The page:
Sunday, September 23, 2018

Incheon Walk 3, Day 2: along the Ara

Most of Day 2 is dominated by the 15-kilometer walk along the Ara Canal. That's about half the total distance walked on Day 2 (another 30ish-kilometer day). The canal isn't totally straight, but it's close: it's straight enough to look man-made when you stare down at it on a map. The next photo gives you an impression of that straightness:

This was a new sight for me, so I had to get a picture: a boat of significant size, plying the canal! Having walked this path twice before, I had never seen such a thing, and I'd begun to think that maybe the canal was too shallow to allow for the passage of anything other than small, light boats. Now I know I'm wrong. This was impressive. And as I was walking along, I saw banner ads, spread out on the safety railing separating me from the water, advertising things like lunch and dinner cruises along the canal, as well as a "music and fireworks" cruise. Despite the ads, though, I didn't see any other water traffic today, aside from one tiny boat.

Another squat orb-weaver that's recognizable to Americans. This one was a biggie, and if you blow the image up enough, you can even see the hairs on its legs. Sexy.

Here it is again:

I saw this praying mantis on the ground while I was walking along. It was moving very slowly forward while weaving—almost vibrating—side to side, as if it were palsied or thoroughly inebriated. I had to wonder how healthy it was—a thought that came back to me when I saw a dead mantis later on (picture pending). Actually, I've seen mantises move like this before; I think it's probably normal, but I'd have to verify that. This one was a good six inches long:

More relentless straightness:

And now, a true Korean orb-weaver:

I had to pat myself on the back for the above pic: you can enlarge the image and see quite a bit of detail, even though the picture isn't completely in focus. I didn't even need to put my hand behind the spider to take the pic: by some miracle, my camera actually managed to focus right on the spider... maybe because it was so large.

There are many, many bridges crossing the Ara Canal, so here's one of them:

I took a rest not far past the bridge. A convenience store, located under the bridge and managed by a nice old man, was selling Orangina, so I grabbed two bottles of my favorite French soda, along with a Snickers. As with the previous day, I walked three hours, rested 30 minutes, then walked another 2.5 hours or so and rested about 25 minutes before doing the last part of the hike. My feet were a bit achier this time, but I still have no outstanding blisters or abrasions on them.* Thanks to my new, Spandex-y, boxer-style briefs, I don't have to worry about my thighs rubbing and chafing each other. I have, however, developed some light abrasions under my armpits thanks to my man-boob fat and my fatty upper arms: all that arm-swinging takes its toll after several tens of thousands of steps. I might have to buy one of those short-sleeve Under Armor shirts; my buddy Tom raves about that company.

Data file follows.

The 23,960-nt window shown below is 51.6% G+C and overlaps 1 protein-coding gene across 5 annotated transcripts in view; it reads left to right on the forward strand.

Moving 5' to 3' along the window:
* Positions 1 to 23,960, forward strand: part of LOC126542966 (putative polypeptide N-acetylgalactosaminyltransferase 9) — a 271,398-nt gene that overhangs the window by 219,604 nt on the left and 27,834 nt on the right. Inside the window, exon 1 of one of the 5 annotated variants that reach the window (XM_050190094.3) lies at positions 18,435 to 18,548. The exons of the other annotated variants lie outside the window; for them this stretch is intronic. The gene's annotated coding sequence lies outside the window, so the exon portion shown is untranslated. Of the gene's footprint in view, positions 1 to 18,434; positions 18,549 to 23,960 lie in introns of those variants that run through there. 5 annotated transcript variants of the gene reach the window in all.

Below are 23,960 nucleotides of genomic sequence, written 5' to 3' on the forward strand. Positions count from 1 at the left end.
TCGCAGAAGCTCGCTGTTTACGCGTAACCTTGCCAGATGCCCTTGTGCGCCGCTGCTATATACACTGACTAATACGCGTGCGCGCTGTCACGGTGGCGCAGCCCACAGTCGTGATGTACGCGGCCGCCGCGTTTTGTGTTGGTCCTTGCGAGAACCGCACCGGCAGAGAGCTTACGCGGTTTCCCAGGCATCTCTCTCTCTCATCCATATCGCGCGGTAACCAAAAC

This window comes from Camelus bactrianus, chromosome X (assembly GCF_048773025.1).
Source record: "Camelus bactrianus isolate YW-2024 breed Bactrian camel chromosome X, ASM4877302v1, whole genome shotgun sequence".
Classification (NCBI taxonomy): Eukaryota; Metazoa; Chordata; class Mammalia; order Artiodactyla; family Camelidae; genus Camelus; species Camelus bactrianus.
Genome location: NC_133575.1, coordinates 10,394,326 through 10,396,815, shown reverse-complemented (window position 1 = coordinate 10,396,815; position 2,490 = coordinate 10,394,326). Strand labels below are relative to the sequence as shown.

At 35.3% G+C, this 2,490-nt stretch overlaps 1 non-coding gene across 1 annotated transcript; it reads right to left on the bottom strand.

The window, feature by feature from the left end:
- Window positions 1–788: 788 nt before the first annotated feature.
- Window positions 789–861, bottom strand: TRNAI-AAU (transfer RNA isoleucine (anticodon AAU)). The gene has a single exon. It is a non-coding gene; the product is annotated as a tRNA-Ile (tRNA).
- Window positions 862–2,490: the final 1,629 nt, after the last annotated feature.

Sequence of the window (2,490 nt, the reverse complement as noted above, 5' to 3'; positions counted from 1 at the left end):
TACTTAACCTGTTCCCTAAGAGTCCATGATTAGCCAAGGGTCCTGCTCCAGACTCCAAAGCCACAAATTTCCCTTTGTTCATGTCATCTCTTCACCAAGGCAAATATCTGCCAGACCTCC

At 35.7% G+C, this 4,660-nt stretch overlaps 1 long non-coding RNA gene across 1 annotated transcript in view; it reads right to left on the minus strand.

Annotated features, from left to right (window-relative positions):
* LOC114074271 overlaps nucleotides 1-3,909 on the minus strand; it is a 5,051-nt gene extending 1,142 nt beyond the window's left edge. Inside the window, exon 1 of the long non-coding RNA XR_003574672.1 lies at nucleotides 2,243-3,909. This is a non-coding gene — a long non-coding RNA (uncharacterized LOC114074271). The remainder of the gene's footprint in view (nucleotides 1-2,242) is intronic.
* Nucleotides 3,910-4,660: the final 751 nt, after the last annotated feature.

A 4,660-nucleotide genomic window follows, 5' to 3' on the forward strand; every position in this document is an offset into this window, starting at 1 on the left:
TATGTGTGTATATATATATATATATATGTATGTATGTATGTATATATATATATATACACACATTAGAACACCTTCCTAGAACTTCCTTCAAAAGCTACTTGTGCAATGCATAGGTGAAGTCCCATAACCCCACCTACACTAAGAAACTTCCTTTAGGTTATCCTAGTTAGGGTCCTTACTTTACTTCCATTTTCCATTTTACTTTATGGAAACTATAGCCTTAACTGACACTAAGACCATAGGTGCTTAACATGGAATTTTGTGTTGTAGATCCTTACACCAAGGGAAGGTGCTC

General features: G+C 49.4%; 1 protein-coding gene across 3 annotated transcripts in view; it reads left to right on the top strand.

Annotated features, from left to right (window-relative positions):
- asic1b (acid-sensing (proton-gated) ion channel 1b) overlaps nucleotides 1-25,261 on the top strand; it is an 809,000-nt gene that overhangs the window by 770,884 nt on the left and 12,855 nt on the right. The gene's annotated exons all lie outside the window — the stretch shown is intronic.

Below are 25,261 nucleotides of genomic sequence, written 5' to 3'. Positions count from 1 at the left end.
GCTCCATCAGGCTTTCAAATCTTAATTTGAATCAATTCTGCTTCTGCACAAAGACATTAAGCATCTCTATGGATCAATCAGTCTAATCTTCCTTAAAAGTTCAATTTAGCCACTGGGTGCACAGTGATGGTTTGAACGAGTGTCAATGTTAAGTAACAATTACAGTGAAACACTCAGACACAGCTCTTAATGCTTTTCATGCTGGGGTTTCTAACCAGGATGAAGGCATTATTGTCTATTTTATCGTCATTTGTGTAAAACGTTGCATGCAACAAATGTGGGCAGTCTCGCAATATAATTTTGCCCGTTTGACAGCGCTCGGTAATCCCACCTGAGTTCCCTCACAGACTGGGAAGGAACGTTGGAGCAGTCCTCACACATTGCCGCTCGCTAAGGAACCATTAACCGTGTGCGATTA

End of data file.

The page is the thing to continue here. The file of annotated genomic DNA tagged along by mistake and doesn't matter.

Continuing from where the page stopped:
*This may be because I'm traveling light, so there's little pressure on my feet. The backpack itself is, aside from my three liters of water, the heaviest thing I'm carrying. And knowing what I now know about walking across South Korea, I doubt I'd add much weight to the pack aside from some light camping gear and some dried food.


Charles said...

All mantises naturally sway from side to side, although no one knows exactly why. I've read that it might be to mimic the sway of leaves in the wind (i.e., as camouflage), but that sounds a bit weird to me, to be honest.

Kevin Kim said...

Do they normally sway fast or slowly? This one looked almost jittery.

Charles said...

I've seen all sorts of movement in mantises (there were a lot where we used to live in Yongin), both fast and slow, but I'd be hard pressed to tell you what normal is.